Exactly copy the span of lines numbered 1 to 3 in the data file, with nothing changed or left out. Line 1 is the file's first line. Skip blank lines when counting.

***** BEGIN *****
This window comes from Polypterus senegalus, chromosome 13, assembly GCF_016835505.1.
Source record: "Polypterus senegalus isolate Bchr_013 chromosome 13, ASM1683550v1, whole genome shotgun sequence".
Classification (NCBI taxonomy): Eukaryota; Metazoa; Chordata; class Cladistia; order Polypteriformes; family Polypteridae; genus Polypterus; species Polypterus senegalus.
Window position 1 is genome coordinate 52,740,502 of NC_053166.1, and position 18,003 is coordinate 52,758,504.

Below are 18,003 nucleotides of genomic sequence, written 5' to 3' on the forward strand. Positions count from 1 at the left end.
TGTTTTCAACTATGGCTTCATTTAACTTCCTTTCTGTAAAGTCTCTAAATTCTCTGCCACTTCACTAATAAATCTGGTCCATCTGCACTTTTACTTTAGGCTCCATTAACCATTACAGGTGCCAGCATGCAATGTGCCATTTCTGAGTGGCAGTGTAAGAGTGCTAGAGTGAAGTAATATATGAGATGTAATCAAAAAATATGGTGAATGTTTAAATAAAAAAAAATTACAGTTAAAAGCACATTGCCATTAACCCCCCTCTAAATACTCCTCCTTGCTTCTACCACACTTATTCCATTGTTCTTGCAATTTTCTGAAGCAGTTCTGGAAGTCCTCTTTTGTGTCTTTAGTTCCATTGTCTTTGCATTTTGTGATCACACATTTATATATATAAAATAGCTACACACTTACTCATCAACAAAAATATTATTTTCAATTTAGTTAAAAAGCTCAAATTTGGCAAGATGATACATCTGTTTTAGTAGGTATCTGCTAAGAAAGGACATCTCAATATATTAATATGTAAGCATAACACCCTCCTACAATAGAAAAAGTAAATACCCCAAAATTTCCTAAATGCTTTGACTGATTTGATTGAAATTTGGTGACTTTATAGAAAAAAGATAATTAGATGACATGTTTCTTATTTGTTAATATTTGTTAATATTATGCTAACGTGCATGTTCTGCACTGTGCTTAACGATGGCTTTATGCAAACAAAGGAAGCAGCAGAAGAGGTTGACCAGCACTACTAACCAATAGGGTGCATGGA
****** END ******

This window comes from Polypterus senegalus, chromosome 13, assembly GCF_016835505.1.
Source record: "Polypterus senegalus isolate Bchr_013 chromosome 13, ASM1683550v1, whole genome shotgun sequence".
Classification (NCBI taxonomy): Eukaryota; Metazoa; Chordata; class Cladistia; order Polypteriformes; family Polypteridae; genus Polypterus; species Polypterus senegalus.